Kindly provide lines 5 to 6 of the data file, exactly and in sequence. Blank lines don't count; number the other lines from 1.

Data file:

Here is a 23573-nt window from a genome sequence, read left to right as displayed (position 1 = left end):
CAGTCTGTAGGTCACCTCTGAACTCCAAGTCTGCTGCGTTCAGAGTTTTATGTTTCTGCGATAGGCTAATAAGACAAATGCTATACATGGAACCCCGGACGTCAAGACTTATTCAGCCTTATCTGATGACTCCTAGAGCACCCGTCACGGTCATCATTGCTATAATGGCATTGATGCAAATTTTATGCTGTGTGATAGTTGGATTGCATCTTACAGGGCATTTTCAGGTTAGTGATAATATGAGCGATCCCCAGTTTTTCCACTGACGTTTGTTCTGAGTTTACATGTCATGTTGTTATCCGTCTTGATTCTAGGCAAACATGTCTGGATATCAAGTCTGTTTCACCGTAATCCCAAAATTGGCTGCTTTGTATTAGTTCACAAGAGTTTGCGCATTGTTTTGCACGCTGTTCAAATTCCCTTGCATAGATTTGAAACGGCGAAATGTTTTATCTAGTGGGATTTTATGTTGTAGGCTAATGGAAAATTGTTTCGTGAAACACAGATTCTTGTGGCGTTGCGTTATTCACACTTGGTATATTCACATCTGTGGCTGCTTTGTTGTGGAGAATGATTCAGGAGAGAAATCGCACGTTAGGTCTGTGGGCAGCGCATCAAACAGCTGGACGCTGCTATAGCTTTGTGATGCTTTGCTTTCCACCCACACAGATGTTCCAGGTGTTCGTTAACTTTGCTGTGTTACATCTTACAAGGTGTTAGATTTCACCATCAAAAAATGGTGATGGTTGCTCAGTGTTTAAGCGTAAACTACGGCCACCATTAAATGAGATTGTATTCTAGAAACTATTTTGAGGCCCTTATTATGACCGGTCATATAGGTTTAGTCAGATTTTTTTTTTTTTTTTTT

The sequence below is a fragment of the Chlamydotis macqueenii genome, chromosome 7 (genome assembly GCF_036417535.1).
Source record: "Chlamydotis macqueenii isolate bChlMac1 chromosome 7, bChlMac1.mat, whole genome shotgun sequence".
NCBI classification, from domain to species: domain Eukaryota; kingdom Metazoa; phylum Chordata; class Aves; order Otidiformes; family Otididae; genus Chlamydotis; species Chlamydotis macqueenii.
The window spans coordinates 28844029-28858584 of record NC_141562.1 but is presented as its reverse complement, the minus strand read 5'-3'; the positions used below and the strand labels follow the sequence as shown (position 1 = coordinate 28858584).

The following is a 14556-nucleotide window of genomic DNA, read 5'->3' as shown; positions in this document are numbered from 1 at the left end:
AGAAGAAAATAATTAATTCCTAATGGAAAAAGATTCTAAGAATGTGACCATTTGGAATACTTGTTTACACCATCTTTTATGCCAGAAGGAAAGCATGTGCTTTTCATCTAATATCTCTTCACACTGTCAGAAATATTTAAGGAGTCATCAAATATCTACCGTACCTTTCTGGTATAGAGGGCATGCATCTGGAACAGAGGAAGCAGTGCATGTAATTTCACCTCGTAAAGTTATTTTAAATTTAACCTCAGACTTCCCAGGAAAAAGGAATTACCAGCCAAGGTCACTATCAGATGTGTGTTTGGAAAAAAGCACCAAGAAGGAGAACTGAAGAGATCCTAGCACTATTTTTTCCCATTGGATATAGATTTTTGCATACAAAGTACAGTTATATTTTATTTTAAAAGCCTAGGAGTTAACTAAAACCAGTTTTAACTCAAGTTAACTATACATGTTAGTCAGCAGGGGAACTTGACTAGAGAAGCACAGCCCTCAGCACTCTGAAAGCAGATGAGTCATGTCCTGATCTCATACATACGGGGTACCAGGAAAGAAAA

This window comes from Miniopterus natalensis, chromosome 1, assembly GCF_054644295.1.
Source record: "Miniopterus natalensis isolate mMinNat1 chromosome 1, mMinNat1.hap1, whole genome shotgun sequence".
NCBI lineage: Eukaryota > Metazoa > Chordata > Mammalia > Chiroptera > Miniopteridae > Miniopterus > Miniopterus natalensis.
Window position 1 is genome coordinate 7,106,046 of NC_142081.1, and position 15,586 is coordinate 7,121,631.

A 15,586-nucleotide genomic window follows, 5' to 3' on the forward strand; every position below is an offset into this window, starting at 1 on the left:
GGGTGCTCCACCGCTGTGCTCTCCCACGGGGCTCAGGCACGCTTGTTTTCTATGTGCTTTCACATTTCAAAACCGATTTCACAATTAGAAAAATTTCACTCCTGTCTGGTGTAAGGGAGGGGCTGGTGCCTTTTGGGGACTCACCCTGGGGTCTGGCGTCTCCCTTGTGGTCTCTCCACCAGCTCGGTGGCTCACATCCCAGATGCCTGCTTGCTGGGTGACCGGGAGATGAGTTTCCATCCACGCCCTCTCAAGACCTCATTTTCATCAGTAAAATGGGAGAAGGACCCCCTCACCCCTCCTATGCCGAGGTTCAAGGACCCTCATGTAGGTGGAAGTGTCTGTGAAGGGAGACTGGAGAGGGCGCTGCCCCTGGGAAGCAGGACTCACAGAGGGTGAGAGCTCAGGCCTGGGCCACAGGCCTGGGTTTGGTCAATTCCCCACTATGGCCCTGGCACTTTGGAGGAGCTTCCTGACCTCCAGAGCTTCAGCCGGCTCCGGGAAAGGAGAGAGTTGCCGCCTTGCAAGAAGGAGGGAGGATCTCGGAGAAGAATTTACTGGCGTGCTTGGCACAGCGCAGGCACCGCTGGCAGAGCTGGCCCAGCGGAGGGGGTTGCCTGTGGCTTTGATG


NCBI classification, from domain to species: domain Eukaryota; kingdom Metazoa; phylum Chordata; class Aves; order Otidiformes; family Otididae; genus Chlamydotis; species Chlamydotis macqueenii.
The window spans coordinates 28844029-28858584 of record NC_141562.1 but is presented as its reverse complement, the minus strand read 5'-3'; the positions used below and the strand labels follow the sequence as shown (position 1 = coordinate 28858584).